Predicting Non-Adherence to Public Health Directives

September 25, 2020

Dr. Yehuda Pollak is on the faculty of the Seymour Fox School of Education. His research focuses on ADHD, decision-making, and risk-taking. As the Coronavirus spread across Israel and public health guidelines went into effect, Dr. Pollak wondered whether it would be possible to identify predictors of non-adherence to the new restrictions.

“Given that the directives were aimed at halting the spread of the virus, non-adherence could have widespread negative health implications.”

Dr. Pollak, along with doctoral student Haym Dayan, Itai Berger, MD, and Talpiot College of Education’s Dr. Rachel Shoham, conducted a digital survey, in which 654 people participated during the most stringent phase of the shutdown (late March-early April). Their study was recently published in Psychiatry and Clinical Neurosciences.

Risk-Takers Will Be Risk-Takers…

Some 29% reported not following the guidelines, with a number of factors correlating to non-adherence. Some were pre-existing: young, male, without children, smokers, high levels of attention deficit/hyperactivity disorder (ADHD) symptoms, and a history of risk-taking behavior. Additional factors emerged, relating to respondents’ current state: respondents reporting high levels of distress, low exposure to the directives and holding low perceptions of the risk posed by the Coronavirus and the efficacy of the instructions were also less likely to follow the rules.

While these findings may not be surprising this study was the first to show a correlation between non-adherence to the Coronavirus guidelines and ADHD, psychological distress, and a history of risk-taking behavior.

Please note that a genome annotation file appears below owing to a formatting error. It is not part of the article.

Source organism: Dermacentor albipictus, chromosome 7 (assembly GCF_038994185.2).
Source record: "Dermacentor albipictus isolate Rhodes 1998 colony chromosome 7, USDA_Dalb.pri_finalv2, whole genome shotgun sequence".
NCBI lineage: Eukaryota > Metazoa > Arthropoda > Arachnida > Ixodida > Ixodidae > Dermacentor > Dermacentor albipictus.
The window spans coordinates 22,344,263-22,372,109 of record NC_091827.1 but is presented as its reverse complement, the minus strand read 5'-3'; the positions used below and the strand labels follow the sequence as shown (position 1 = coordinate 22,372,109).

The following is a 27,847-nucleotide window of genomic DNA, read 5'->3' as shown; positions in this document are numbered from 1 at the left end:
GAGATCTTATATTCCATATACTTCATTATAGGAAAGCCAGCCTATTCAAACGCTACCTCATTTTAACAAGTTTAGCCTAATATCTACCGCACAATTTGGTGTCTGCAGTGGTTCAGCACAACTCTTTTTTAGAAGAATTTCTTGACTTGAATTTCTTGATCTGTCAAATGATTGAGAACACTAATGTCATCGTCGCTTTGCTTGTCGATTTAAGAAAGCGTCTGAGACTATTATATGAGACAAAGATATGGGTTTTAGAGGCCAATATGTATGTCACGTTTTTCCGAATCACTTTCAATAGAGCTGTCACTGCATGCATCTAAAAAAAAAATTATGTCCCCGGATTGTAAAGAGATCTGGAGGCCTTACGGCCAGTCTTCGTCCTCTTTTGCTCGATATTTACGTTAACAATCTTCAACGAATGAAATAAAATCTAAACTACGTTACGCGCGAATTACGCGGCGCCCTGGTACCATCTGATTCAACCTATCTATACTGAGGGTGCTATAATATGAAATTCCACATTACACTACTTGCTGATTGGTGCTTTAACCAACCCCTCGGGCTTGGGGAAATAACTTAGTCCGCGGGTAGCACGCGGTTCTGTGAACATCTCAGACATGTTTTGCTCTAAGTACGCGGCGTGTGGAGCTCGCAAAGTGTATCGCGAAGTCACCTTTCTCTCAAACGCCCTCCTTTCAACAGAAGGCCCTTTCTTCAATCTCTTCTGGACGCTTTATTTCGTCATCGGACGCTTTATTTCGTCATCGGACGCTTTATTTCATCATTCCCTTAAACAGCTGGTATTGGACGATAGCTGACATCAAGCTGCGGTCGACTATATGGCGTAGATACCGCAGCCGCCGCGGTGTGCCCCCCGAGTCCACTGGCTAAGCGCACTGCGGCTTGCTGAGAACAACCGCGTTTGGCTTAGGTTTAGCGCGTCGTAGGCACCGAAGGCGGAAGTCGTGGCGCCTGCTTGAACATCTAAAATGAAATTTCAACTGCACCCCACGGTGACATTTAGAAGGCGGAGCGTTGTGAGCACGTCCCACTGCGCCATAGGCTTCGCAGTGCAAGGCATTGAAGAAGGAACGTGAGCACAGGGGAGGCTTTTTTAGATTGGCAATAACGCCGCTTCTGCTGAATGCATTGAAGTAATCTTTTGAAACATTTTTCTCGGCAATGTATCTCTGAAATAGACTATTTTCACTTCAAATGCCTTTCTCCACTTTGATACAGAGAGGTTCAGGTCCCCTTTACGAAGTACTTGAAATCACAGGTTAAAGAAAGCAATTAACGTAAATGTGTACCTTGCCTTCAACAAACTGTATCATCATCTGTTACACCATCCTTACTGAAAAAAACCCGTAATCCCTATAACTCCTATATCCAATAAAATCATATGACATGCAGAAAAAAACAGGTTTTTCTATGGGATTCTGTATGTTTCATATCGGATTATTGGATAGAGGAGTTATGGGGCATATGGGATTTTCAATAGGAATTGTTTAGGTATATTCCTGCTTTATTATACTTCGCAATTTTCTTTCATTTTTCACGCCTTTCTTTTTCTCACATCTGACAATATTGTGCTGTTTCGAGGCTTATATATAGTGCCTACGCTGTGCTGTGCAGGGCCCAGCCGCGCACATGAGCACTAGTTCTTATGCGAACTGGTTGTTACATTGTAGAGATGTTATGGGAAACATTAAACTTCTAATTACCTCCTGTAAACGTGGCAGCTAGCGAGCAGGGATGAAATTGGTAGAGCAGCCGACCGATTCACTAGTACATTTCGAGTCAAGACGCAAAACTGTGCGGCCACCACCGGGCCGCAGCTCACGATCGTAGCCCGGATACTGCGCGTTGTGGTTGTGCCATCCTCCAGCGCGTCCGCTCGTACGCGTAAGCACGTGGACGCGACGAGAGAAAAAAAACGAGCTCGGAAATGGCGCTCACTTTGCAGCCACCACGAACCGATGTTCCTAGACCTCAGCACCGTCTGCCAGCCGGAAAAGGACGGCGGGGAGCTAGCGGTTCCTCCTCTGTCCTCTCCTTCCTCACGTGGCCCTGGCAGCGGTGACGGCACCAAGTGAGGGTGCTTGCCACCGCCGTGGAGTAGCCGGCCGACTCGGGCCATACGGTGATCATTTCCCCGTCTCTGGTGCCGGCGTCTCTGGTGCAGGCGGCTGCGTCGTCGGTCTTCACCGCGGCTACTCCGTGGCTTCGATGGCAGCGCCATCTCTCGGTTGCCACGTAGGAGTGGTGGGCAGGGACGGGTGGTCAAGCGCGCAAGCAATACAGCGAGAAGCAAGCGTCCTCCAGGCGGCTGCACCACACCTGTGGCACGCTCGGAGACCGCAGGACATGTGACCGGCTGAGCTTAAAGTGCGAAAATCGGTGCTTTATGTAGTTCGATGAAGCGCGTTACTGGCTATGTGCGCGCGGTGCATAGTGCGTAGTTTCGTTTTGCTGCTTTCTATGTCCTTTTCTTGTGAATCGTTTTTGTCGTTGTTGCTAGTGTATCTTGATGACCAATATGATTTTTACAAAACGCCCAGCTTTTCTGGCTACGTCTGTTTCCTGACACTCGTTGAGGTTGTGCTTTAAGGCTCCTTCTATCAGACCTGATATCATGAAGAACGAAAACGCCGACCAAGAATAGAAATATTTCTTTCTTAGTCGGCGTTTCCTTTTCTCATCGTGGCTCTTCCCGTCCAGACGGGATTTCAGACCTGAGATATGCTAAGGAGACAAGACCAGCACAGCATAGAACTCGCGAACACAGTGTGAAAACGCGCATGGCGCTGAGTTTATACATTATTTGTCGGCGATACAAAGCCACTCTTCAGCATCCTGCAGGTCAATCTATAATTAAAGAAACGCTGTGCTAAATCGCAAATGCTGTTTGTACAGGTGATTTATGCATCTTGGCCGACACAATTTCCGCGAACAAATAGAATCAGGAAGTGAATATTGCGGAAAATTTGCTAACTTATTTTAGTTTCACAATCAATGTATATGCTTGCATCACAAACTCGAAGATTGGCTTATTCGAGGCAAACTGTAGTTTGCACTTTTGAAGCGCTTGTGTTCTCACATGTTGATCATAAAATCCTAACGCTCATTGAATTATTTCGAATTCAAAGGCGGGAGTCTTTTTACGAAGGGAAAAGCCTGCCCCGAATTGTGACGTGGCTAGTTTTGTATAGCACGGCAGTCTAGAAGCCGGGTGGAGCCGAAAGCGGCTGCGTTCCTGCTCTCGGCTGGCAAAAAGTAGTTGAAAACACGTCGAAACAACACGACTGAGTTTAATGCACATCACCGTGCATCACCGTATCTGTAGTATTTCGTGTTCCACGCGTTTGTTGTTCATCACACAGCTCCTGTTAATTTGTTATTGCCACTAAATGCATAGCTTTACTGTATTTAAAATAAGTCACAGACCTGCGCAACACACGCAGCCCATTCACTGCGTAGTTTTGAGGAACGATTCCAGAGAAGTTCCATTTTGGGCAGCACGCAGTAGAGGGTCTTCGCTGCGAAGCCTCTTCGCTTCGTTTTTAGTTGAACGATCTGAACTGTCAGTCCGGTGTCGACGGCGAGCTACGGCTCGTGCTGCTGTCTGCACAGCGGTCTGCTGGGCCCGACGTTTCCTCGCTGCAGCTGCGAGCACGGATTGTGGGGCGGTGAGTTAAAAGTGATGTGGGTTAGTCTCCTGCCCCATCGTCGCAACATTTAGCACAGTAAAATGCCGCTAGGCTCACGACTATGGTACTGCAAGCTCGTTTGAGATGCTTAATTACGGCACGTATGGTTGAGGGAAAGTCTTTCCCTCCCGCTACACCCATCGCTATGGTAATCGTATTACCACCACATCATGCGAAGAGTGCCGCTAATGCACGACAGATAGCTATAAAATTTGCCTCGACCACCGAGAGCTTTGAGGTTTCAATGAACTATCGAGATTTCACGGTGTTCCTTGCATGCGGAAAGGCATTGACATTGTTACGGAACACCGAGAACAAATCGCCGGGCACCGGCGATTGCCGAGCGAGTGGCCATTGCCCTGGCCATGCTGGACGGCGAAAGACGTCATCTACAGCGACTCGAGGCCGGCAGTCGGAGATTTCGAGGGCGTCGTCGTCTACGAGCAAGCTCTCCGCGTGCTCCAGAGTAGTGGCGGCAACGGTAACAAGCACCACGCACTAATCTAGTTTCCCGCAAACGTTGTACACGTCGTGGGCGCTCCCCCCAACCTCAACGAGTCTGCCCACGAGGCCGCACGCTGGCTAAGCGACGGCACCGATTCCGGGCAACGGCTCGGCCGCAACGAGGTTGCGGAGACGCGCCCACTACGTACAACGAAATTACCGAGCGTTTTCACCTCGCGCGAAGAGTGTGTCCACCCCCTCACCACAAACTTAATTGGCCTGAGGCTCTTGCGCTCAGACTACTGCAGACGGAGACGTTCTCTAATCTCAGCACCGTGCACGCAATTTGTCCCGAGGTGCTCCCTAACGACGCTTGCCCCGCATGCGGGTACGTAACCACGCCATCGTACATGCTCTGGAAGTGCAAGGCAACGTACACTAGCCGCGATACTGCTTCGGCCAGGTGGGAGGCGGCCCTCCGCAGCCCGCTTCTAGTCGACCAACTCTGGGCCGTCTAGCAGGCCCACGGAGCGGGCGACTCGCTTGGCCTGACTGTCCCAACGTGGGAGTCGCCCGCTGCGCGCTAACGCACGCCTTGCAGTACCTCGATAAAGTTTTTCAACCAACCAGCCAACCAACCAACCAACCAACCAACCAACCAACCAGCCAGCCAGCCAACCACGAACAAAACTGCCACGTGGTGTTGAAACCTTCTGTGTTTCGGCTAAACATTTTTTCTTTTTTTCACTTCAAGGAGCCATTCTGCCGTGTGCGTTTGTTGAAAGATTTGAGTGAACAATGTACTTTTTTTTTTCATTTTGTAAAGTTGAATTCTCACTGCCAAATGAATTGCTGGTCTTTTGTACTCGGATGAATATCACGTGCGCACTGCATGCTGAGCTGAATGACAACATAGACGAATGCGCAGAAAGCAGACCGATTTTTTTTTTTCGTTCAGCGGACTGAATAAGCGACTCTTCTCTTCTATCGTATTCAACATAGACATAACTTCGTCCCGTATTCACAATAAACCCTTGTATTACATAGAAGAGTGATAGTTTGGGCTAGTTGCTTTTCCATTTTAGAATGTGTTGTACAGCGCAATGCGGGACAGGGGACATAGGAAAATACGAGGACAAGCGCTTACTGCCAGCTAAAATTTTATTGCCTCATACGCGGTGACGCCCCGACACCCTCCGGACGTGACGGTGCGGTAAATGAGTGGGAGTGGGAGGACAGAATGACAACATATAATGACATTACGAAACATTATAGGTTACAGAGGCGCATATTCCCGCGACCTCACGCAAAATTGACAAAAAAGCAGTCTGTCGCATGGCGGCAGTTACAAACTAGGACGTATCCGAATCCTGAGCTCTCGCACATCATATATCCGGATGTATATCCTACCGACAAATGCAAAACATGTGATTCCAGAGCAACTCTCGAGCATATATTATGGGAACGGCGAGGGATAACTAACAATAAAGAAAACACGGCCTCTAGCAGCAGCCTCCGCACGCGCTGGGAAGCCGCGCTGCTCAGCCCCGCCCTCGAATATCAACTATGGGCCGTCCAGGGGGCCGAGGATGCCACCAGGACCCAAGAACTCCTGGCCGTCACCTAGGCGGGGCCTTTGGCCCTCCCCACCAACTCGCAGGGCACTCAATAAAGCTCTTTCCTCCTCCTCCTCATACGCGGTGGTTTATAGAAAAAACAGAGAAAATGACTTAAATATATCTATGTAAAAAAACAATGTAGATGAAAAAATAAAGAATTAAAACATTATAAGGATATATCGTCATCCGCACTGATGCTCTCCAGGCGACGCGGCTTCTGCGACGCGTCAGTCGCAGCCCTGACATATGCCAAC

“From a theoretical perspective, this study showed that factors that lead to other risk-taking behaviors seem to also influence non-adherence to the Coronavirus directives.”

A Second Study

Dr. Pollak and his colleagues conducted a second study as the economy re-opened (mid-May), in which 2,055 people participated. This study revealed additional factors for non-adherence, including a criminal background and an unhealthy lifestyle.

Interestingly, the second study also showed that among non-adhering individuals, people suffering from underlying medical conditions were no more likely to adhere to the directives – despite their increased vulnerability. The same held for respondents who had lost someone to the virus; intimate knowledge of the risks did not improve adherence.

This study also focused on the importance of social norms; respondents whose surroundings were non-adherent or tolerated such behavior, were also less likely to follow the directives themselves.

Contributing to Theoretical Frameworks

Dr. Pollak sees additional value to this study. As the world copes with an unprecedented medical emergency, these findings contribute to the conceptualization of non-adherence to public health directives using a number of theoretical frameworks, including:

  • Medical non-compliance – the study of patients not following doctors’ orders
  • Risk-taking behavior – the study of drug use, hazardous driving, and more
  • Criminal behavior – criminal activity is both a predictor and outcome of not adhering to such restrictions

Policy Recommendations

Dr. Pollak has presented these findings to the Ministry of Science and Technology, whose grant supported the second study. He dreams of being able to conduct serological tests on the second cohort, in order to examine whether non-adherence to the public health directives predicts future infection and illness.

“Practically speaking, we recommend that policies be developed and adapted for each sector, to enable the authorities to more effectively intervene.”